Survey says: Students want to participate

Class polling helps spark discussions and increases student engagement in a once lecture-bound course
Students in Terry's Principles of Management Class

It can be hard to raise your hand for class discussion when you have 300 classmates.

But no one resists an online poll.

Charles Lyons, a senior lecturer in the Department of Management, uses live internet-based polling to quiz students on course material as he teaches and spurs discussions. Even his most-reserved students are eager to join in.

“One of the benefits of polling generally is it gives everyone a chance to participate,” Lyons said. “Even in the small classes, where it’s usually easier to get a discussion going, there are certain students who don’t want to participate. Polling engages everyone in the classroom, at least at a base-line level, because they all respond to the question.

“They like having a say and seeing their opinion on the board.”

Lyons, who taught more than 4,800 students in his large-section Principles of Management course since 2014, is credited with reinvigorating the once-dreaded prerequisite class. Every Terry student must take the course to earn their undergraduate degree. Before Lyons, the lecture-based class scared students away from the management major, said Robert Vandenberg, head of the management department and the Robert O. Arnold Professor of Business.

Lyons, who has also served as an adjunct professor at the UGA School of Law, wanted the class to be more discussion-based. When he looked at class enrollment numbers, that wasn’t going to be an easy task.

“I’d been teaching business ethics and was doing that in a discussion-based way, so it was a real transition when I first started teaching the 300-person classes,” he said. “I was looking for ways to get students more engaged and present in the classroom — not just physically present but actively interested in the subject matter.”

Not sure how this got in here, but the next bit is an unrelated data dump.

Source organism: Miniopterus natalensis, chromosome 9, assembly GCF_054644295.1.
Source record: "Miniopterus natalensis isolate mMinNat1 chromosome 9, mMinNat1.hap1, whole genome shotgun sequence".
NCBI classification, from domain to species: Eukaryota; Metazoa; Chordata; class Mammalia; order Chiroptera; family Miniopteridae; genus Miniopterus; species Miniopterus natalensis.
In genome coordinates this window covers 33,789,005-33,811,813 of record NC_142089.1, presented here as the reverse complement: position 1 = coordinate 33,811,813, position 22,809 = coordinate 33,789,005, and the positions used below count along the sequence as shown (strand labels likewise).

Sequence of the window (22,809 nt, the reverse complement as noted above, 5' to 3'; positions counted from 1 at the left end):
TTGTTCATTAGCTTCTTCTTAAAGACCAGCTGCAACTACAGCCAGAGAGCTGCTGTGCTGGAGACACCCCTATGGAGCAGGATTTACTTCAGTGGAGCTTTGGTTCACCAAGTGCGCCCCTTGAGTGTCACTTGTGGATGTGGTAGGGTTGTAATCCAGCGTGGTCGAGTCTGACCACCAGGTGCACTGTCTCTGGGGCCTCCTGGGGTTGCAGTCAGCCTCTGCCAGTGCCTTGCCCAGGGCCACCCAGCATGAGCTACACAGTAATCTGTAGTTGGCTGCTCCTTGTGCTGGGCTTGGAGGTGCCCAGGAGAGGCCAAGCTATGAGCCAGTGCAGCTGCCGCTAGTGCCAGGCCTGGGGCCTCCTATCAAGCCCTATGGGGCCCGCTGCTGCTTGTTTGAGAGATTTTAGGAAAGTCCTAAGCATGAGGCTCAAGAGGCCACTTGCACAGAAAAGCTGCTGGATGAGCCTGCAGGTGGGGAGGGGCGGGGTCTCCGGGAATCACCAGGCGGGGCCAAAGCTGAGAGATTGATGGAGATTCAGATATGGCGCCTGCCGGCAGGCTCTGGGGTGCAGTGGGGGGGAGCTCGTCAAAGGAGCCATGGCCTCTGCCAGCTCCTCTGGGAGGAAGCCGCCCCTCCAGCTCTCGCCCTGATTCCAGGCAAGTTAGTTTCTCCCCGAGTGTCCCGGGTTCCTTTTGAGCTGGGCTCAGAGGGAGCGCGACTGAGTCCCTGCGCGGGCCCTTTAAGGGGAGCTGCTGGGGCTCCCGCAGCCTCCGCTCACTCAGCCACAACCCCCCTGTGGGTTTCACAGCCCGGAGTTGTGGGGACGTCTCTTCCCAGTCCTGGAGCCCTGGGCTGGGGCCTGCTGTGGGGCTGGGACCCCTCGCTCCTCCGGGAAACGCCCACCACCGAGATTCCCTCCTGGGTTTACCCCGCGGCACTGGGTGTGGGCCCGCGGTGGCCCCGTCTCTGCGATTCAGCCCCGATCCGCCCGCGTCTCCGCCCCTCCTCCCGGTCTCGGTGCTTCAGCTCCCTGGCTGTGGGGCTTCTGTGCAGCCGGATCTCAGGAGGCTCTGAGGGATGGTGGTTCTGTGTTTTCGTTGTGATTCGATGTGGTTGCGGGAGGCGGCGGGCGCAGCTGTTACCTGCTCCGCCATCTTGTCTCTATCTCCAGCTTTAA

He introduced case studies and examples from companies students were familiar with, instituted assignments where students reviewed and reacted to each other’s work and initiated in-class polling.

Polling has become key to getting students to think about what they are learning while sitting in class, he said.

Lyons projects a multiple-choice or short answer question on a screen in front of the class, and students log their answers on a shared website.

Lyons participated in the UGA Center for Teaching and Learning’s Active Learning Summer Institute in 2018, and the experience underscored why polling was such a powerful tool. It helped him incorporate more active learning strategies into is his courses.

“Active learning principles permeate everything I do. It colors everything I choose, including how I use polling,” Lyons said. “The polling lets students know that I’m expecting something from them when they come to class.”

Polling keeps students checked in, but it works best as an on-ramp for discussion. Lyons uses questions with somewhat subjective answers to spark conversations about concepts discussed.

PeerPoll program screen

“The polls spawn actual discussions and interactions in the classroom,” Lyons said. “That’s when polling is at its best. I use it, No. 1, to get them engaged and interested. Then it pulls them into discussions outside of the polling — face-to-face with each other and with me.”

Over the last year, Lyons has used a Terry College Teaching Innovation grant to help develop an in-class polling function to be added to an existing low-cost assignment-management platform called Peerdoc. Peerdoc allows students to share and respond to each other’s work, and already was in use in the Principles of Management courses.

The $7 program package — Peerdoc and Peerpoll — was developed by private software developers and is now used widely across the management department.

By eliminating the need for a premium polling platform that carries a $22 per student fee, Lyons and his colleagues have saved the college’s 2,100 Principles of Management students tens of thousands of dollars each year.

Accounting student Annie Merrill likes polling in larger classes and appreciates that Lyons worked to make the product available at a lower cost.

“The polls break up the lectures,” said Merrill. “They help you check whether you understand the concepts.

“And it’s cheaper. I like that too.”